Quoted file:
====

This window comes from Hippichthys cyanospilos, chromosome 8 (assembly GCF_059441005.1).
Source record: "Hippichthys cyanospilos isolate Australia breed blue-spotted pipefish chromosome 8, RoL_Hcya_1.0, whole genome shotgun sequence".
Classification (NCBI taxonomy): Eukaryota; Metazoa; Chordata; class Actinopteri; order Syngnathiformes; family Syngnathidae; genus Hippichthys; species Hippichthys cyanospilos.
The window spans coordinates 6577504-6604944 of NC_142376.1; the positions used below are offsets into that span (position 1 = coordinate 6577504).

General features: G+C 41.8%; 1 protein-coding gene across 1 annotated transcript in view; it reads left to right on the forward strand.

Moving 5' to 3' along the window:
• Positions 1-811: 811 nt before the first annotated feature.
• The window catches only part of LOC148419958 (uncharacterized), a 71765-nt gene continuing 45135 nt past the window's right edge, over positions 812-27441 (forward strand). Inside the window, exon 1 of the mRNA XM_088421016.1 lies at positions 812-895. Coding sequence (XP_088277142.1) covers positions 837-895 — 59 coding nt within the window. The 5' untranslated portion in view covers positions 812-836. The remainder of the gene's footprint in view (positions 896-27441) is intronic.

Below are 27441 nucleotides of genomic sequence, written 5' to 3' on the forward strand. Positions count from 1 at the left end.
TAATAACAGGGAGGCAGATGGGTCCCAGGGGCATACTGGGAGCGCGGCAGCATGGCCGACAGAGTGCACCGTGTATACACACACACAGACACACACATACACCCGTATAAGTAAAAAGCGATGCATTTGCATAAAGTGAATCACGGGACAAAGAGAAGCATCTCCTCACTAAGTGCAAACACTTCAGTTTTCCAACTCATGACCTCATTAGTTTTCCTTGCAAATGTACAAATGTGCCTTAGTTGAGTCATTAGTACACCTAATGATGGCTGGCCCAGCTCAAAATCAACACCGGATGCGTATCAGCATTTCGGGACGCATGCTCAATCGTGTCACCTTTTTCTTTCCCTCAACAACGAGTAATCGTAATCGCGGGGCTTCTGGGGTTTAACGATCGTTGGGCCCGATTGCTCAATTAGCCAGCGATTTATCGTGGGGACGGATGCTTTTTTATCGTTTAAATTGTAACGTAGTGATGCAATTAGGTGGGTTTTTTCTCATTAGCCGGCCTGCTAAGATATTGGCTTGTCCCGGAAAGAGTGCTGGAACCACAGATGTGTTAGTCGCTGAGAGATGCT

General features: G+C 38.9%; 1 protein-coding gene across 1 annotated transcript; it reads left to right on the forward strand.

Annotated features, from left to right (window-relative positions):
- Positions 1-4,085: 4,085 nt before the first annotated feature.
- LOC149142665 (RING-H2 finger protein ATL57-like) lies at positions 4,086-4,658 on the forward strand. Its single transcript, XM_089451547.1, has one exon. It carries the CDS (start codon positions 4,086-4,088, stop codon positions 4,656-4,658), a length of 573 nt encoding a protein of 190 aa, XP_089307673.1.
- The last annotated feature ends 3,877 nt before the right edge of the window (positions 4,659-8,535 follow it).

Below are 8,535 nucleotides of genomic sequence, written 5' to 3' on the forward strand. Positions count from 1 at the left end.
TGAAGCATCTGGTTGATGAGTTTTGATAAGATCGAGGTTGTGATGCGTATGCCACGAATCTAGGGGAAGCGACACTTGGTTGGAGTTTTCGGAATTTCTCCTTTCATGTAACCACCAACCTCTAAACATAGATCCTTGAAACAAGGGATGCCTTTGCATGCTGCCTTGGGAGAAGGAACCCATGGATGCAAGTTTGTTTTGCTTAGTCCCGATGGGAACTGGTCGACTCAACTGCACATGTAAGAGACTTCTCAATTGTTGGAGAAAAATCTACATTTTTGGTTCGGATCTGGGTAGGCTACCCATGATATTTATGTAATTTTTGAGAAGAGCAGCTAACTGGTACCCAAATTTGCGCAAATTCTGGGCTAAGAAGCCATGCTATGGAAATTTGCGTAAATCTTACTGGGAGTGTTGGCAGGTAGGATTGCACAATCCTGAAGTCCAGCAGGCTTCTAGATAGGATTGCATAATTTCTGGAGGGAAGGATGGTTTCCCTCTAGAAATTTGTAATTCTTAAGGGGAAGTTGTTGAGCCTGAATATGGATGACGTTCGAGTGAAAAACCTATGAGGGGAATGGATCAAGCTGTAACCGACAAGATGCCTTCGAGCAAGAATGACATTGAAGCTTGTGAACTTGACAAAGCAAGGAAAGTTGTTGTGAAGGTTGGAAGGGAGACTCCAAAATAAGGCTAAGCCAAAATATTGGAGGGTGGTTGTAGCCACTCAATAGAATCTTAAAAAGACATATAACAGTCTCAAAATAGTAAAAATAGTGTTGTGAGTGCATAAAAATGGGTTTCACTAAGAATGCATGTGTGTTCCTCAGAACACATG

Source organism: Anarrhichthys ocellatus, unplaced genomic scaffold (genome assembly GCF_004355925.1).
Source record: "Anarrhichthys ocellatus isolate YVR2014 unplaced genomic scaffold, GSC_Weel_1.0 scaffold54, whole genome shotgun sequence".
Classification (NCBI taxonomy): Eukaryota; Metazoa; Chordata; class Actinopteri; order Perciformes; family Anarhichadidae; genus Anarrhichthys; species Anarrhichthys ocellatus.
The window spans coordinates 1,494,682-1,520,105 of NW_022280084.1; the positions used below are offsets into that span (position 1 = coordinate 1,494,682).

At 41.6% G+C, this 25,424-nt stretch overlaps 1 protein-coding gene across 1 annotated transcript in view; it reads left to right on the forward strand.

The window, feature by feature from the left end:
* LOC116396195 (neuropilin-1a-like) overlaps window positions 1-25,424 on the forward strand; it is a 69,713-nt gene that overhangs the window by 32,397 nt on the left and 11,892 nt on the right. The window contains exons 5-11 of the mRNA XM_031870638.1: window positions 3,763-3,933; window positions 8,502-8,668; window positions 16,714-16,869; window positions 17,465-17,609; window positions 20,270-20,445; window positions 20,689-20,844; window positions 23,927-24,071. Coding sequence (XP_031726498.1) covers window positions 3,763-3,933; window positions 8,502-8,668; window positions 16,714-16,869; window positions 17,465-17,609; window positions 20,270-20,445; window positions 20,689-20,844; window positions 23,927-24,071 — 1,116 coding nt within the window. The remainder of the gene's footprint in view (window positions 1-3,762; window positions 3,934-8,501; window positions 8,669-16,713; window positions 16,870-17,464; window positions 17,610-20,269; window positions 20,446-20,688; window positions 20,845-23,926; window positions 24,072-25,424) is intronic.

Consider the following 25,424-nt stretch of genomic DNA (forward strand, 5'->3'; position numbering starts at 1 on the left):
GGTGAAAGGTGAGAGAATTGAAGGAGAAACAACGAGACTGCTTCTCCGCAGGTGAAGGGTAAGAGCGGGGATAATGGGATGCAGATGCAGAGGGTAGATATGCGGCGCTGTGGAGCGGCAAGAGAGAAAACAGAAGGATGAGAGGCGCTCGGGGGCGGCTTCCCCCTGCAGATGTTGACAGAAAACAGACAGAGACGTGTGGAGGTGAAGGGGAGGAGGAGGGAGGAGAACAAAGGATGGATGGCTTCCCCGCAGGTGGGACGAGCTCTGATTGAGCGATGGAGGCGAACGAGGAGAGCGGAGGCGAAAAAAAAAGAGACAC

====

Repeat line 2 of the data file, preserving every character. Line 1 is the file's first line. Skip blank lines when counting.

Source record: "Hippichthys cyanospilos isolate Australia breed blue-spotted pipefish chromosome 8, RoL_Hcya_1.0, whole genome shotgun sequence".